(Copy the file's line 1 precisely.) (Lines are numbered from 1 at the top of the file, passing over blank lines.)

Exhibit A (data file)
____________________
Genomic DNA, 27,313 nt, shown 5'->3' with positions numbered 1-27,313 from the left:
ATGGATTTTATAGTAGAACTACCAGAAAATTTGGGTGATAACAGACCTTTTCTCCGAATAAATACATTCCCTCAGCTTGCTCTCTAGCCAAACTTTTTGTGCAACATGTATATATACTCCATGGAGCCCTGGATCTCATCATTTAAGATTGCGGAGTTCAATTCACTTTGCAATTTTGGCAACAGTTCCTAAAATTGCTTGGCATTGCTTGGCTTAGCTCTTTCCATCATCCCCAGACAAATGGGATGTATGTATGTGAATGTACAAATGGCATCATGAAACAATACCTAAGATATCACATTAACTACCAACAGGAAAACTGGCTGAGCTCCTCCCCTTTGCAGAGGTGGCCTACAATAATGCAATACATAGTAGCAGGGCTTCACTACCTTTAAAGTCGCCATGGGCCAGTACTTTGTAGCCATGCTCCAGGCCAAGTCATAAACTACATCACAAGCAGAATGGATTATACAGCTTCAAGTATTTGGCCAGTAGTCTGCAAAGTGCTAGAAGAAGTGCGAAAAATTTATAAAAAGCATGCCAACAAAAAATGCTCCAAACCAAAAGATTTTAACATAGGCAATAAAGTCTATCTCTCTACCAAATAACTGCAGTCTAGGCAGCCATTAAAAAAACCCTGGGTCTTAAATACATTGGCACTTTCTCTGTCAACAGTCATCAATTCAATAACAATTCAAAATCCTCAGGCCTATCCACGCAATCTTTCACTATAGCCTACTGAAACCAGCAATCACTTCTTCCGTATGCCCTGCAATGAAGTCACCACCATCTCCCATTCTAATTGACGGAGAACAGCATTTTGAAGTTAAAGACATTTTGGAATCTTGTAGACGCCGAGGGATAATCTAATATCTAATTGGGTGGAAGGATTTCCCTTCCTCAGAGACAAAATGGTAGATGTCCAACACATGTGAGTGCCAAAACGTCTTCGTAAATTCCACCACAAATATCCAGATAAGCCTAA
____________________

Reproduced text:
Genomic DNA, 27,313 nt, shown 5'->3' with positions numbered 1-27,313 from the left: